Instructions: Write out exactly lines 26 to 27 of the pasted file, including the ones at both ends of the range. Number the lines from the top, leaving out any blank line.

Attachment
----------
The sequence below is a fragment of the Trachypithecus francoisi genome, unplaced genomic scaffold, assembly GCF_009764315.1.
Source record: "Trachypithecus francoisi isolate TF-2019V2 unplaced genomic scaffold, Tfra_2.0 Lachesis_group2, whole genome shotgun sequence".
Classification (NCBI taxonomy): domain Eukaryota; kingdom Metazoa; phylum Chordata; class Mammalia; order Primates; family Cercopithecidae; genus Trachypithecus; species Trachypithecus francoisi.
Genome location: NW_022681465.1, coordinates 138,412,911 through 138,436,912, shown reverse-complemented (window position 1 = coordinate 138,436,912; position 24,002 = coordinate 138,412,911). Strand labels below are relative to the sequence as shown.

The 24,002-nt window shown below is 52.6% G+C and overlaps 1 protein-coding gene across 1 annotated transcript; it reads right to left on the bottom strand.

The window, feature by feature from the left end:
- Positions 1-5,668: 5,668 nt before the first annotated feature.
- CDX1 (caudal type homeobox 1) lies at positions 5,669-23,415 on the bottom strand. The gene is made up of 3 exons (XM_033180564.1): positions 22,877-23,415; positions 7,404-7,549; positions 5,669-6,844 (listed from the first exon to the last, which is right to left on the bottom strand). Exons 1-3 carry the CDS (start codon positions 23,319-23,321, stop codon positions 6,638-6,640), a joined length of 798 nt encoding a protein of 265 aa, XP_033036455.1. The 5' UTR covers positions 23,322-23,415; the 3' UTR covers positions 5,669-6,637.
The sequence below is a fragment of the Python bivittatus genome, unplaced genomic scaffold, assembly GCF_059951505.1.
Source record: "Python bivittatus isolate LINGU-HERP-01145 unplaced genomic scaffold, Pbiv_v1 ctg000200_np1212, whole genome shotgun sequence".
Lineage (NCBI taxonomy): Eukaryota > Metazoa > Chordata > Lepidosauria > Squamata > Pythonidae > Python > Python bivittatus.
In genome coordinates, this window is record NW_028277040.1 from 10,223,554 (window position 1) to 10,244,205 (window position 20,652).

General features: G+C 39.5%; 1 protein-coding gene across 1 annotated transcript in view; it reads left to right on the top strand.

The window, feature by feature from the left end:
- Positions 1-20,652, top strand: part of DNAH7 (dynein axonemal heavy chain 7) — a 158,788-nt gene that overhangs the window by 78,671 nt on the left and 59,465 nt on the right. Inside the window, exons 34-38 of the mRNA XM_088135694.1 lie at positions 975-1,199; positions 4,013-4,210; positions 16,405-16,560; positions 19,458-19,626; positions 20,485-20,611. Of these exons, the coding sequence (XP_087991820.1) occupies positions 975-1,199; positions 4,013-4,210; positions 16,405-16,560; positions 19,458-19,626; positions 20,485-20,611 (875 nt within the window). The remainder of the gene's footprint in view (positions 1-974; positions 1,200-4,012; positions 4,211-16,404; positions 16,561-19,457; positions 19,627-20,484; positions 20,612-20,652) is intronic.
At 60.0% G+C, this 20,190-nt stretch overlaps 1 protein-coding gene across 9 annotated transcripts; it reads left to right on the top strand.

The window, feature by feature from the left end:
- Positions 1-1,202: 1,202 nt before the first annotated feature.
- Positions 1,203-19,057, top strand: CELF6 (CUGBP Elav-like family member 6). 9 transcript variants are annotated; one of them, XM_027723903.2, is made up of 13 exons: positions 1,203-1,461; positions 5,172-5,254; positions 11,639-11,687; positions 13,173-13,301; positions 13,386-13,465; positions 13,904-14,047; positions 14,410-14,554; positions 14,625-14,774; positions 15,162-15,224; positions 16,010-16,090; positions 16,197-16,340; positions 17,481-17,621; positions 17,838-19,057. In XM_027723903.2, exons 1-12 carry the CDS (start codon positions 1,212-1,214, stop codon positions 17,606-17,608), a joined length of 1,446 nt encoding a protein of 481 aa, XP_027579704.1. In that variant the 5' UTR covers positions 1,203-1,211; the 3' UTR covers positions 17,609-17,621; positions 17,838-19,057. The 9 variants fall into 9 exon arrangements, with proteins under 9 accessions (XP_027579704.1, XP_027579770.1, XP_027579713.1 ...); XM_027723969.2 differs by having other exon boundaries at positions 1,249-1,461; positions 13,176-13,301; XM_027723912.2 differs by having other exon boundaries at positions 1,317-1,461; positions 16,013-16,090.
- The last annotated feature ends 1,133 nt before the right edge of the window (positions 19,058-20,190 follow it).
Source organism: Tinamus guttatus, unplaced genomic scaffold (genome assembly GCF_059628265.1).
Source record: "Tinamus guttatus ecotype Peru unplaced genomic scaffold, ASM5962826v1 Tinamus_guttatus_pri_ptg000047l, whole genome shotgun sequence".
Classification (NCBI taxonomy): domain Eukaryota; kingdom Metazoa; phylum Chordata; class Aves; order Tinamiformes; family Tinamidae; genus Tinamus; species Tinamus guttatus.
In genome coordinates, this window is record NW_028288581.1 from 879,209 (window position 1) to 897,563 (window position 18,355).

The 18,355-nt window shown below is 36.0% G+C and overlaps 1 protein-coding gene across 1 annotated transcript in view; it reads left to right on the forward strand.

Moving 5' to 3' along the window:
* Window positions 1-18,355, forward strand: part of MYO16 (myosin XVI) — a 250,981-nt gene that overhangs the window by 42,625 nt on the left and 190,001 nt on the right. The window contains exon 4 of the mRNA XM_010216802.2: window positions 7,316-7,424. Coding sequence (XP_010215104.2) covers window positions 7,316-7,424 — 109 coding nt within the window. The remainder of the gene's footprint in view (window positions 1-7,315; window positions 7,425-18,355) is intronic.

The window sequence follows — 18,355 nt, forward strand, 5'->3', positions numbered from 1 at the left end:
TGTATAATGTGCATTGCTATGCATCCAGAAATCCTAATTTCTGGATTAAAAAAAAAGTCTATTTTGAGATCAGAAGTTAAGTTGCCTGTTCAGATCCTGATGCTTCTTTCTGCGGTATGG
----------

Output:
Moving 5' to 3' along the window:
* Window positions 1-18,355, forward strand: part of MYO16 (myosin XVI) — a 250,981-nt gene that overhangs the window by 42,625 nt on the left and 190,001 nt on the right. The window contains exon 4 of the mRNA XM_010216802.2: window positions 7,316-7,424. Coding sequence (XP_010215104.2) covers window positions 7,316-7,424 — 109 coding nt within the window. The remainder of the gene's footprint in view (window positions 1-7,315; window positions 7,425-18,355) is intronic.